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The Bittersweet Tale of the Fox Who Loved Tea Ceremonies

Sotangitsune the fox was so fond of tea ceremonies that he would dress up as a tea master. But his downfall was his penchant to steal fried tofu.



A statuette of Sotangitsune the fox. (©Photo by John Carroll)

As in many other countries, there are countless tales in Japan of animals such as foxes and rats taking on human form, and not necessarily for nefarious purposes. Some foxes apparently wished to participate in religious services. And then there is the legend of Sotangitsune, the old fox who loved taking part in tea ceremonies and how he met his tragic end.

The Sen Family

This is how the story goes. The tea master Sen-no-Rikyu was of course a cultural phenomenon and the spiritual forefather of the wabi-sabi form of Japanese tea ceremony. After he committed suicide in 1591 on the order of the tyrant Hideyoshi, he was succeeded as chajin (tea master) by his adopted son, who was also married to his daughter Okame. 

This son was in turn succeeded by Sen no Sotan. His three sons established respectively the Omotesenke, Urasenke, and Mushakojisenke schools of chanoyu or the Japanese "way of tea." Our story takes place at the time of Sen no Sotan (1578–1658), who was also known as Genpaku Sotan.

 At around the age of ten, Sen no Rikyu sent his grandson Sotan to live at the Sangenin, a sub-temple of Daitokuji in Kyoto. There, he would be supervised by a priest who Rikyu knew. After Rikyu’s death, his family was scattered and faced many difficulties. But Sotan remained safe at the temple. Eventually, he was reunited with his father who soon left the leadership of the family to him. Sotan went on to do much to promote the Way of Tea in Kyoto.

Portrait of Sen no Sotan from the National Diet Library Digital Collection.

Shokokuji Temple

During the Muromachi period (1336-1573) there were five major officially recognized Zen temples belonging to the Rinzai sect (gozan) in Kyoto. The Shokokuji was ranked number two among them. It was located very close to the Hana no Gosho administrative headquarters of the Ashikaga shoguns as well as the imperial palace.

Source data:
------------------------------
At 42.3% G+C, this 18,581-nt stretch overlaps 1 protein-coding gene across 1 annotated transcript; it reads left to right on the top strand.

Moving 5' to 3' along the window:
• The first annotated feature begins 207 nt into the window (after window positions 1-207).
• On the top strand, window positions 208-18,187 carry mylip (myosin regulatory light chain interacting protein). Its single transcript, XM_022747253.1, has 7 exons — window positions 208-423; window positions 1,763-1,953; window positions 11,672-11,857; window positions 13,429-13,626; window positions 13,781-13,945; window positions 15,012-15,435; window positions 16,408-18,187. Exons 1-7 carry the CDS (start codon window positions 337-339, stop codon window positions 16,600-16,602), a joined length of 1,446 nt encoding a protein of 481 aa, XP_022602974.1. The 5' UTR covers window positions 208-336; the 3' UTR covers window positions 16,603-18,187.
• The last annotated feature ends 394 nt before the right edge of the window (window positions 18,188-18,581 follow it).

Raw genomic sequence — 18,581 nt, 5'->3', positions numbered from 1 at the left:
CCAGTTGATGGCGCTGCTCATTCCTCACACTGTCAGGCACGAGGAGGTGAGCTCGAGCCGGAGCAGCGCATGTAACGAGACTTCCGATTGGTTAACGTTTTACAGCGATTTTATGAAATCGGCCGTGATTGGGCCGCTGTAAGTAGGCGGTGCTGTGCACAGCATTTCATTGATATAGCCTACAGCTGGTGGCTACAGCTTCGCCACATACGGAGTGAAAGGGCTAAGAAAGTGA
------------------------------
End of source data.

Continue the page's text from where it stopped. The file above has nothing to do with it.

The temple was founded in 1382 at the order of Shogun Yoshimitsu. Unfortunately, it was burned down several times. The 13 buildings that remain today are to be found at the rear of the main campus of Doshisha University. 

The gate of Shokokuji Temple. (©John Carroll)

A Fox Who Loved Tea Ceremonies

Now it just so happens that at this time, there was an old white fox living in a grove within the precincts of the Shokokuji. The fox enjoyed watching tea ceremonies and aping the actions of expert tea masters he observed from afar, especially Sotan. It got to the point where when autumn arrived, this fox liked to get dressed up like a tea master and pretend he was Sotan. Remember: foxes are said to be accomplished shapeshifters.

The cultured fox would visit various tea masters to drink tea and eat cakes along with them, although he was not hesitant to pilfer food when he got the chance. Eventually, everyone realized that they were socializing with a fox, especially since his tail sometimes popped out from under the hem of his kimono. They took to calling him Sotangitsune. 

Other times he would assume the guise of an unsui wandering monk. He would go out into the city to collect alms (takahatsu), which he gave to support the temple or help the poor. He also loved to take part in zazen meditation and sutra reading sessions and delighted in playing igo (go) with the head priest at the Shokokuji. 

Sotangitsune performing a tea ceremony. (©Photo by John Carroll)

The Fox Gets Caught